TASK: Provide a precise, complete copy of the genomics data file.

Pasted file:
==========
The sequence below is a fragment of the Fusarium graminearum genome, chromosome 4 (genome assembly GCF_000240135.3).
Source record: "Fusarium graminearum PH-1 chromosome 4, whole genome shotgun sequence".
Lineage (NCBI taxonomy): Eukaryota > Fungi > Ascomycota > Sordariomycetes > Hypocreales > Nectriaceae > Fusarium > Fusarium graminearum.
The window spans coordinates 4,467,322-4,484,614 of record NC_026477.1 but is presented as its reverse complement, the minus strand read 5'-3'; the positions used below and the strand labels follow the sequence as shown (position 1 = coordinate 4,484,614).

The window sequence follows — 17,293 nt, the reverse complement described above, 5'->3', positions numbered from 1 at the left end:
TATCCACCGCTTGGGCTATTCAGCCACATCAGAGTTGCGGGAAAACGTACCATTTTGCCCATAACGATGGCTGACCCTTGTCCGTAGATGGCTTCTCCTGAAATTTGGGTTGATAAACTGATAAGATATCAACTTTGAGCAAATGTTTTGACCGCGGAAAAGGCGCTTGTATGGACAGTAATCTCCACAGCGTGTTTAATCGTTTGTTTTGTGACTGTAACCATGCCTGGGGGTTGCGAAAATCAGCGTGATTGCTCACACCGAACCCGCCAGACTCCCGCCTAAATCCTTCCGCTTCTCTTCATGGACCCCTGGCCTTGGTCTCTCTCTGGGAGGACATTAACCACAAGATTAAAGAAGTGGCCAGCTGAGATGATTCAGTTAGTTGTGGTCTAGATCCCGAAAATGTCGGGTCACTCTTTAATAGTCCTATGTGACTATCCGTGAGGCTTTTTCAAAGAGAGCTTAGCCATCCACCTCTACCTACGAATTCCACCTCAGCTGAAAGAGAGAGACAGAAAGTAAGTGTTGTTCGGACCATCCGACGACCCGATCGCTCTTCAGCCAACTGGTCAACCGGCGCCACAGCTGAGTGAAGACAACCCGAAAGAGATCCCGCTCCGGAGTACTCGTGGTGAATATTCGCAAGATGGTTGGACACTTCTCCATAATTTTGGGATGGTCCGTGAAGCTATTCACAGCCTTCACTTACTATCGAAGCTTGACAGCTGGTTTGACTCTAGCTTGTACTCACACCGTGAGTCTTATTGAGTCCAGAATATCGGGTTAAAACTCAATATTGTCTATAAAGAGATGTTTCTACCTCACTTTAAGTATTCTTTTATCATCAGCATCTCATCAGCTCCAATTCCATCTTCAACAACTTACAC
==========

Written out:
The sequence below is a fragment of the Fusarium graminearum genome, chromosome 4 (genome assembly GCF_000240135.3).
Source record: "Fusarium graminearum PH-1 chromosome 4, whole genome shotgun sequence".
Lineage (NCBI taxonomy): Eukaryota > Fungi > Ascomycota > Sordariomycetes > Hypocreales > Nectriaceae > Fusarium > Fusarium graminearum.
The window spans coordinates 4,467,322-4,484,614 of record NC_026477.1 but is presented as its reverse complement, the minus strand read 5'-3'; the positions used below and the strand labels follow the sequence as shown (position 1 = coordinate 4,484,614).

The window sequence follows — 17,293 nt, the reverse complement described above, 5'->3', positions numbered from 1 at the left end:
TATCCACCGCTTGGGCTATTCAGCCACATCAGAGTTGCGGGAAAACGTACCATTTTGCCCATAACGATGGCTGACCCTTGTCCGTAGATGGCTTCTCCTGAAATTTGGGTTGATAAACTGATAAGATATCAACTTTGAGCAAATGTTTTGACCGCGGAAAAGGCGCTTGTATGGACAGTAATCTCCACAGCGTGTTTAATCGTTTGTTTTGTGACTGTAACCATGCCTGGGGGTTGCGAAAATCAGCGTGATTGCTCACACCGAACCCGCCAGACTCCCGCCTAAATCCTTCCGCTTCTCTTCATGGACCCCTGGCCTTGGTCTCTCTCTGGGAGGACATTAACCACAAGATTAAAGAAGTGGCCAGCTGAGATGATTCAGTTAGTTGTGGTCTAGATCCCGAAAATGTCGGGTCACTCTTTAATAGTCCTATGTGACTATCCGTGAGGCTTTTTCAAAGAGAGCTTAGCCATCCACCTCTACCTACGAATTCCACCTCAGCTGAAAGAGAGAGACAGAAAGTAAGTGTTGTTCGGACCATCCGACGACCCGATCGCTCTTCAGCCAACTGGTCAACCGGCGCCACAGCTGAGTGAAGACAACCCGAAAGAGATCCCGCTCCGGAGTACTCGTGGTGAATATTCGCAAGATGGTTGGACACTTCTCCATAATTTTGGGATGGTCCGTGAAGCTATTCACAGCCTTCACTTACTATCGAAGCTTGACAGCTGGTTTGACTCTAGCTTGTACTCACACCGTGAGTCTTATTGAGTCCAGAATATCGGGTTAAAACTCAATATTGTCTATAAAGAGATGTTTCTACCTCACTTTAAGTATTCTTTTATCATCAGCATCTCATCAGCTCCAATTCCATCTTCAACAACTTACAC